You may have heard about Home Energy Audits. You hire someone to come out to your house and evaluate how much energy you are using now, what steps you could take to save energy, how much those steps will cost you, and finally how much money and energy you could save by making the recommended changes.
I found a helpfulwebsite, energysavers.gov, operated by the U.S. Dept. of Energy that allows you to do much of that for yourself. I completed the survey in about a half hour and the site gave me specific recommendations, the estimated cost savings and the return on my investment. It will even calculate your home’s carbon footprint. Mine contributes 31,467 lbs of CO2 per year – ugh!
My house was built in 1984 and the furnace, hot water heater and kitchen appliances are all original, so that is where I could see substantial savings. For example, if I were to replace my dishwasher with an energy star rated one, I would pay about $30 extra for that dishwasher compared to a non energy star appliance, but I would re-coup those savings in 3 years – not bad. I would prefer to keep my existing appliances until they die, but, given their age, that probably won’t be long.
Some other inexpensive changes also pay off big. The biggest is switching to a programmable thermostat (and actually programming it). My audit showed a 667% return on that investment. Adding insulation to the ducts in my attic would give me a 172% return and the super easy addition of compact flourescent light bulbs (CFL’s), yields a 107% return. They calculate the return as the amount of money saved over the lifetime of that upgrade. One catch – the savings are compared to buying a non-energy efficient upgrade, not $ saved compared to keeping your old stuff.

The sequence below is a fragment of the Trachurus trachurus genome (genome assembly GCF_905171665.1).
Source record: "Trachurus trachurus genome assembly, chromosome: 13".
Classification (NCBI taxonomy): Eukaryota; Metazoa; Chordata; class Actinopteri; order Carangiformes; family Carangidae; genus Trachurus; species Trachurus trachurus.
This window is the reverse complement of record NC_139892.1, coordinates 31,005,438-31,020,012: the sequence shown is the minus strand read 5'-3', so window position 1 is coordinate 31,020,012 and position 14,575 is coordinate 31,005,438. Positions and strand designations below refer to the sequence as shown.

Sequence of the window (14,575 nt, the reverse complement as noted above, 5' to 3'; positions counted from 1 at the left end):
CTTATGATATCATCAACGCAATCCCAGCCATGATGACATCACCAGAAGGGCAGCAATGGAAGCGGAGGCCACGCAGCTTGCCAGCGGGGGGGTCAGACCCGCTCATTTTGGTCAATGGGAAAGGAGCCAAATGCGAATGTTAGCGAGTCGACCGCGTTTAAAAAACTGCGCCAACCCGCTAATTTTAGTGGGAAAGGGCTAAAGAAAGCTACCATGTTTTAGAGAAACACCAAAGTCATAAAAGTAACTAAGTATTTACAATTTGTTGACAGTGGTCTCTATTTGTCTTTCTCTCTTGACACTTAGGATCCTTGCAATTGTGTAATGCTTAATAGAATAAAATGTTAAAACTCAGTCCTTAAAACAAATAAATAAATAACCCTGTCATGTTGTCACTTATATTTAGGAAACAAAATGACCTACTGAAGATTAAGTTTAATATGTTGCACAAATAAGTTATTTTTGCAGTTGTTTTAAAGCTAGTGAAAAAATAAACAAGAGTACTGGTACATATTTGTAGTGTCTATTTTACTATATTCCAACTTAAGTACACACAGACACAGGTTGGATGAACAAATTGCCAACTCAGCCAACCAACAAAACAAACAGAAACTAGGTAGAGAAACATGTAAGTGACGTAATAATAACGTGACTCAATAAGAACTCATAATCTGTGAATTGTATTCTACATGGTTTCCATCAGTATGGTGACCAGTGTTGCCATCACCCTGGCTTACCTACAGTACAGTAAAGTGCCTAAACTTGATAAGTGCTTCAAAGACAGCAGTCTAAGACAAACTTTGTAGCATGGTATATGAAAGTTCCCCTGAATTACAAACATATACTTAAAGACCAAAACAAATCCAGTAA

I also could use improved air sealing (ie. weatherstripping, caulk etc). For the sake of my border collie, Star, I am not willing to give up our dog door even though that is a huge, gaping air leak.
The site also tells you how to find a certified home energy rater if you want to go the professional route plus lots more energy saving tips.
I have already swapped out my light bulbs for CFL’s, I lower my thermostat manually and plan to replace my appliances as they die out with energy star ones. When the furnace goes someday, I will definitely spring for the 90% efficient new one too. In the meantime, I am off to McGuckins for some caulk and one of those stuffed snake shaped door draft stoppers.
blog by elephant’s realtor – Liz Benson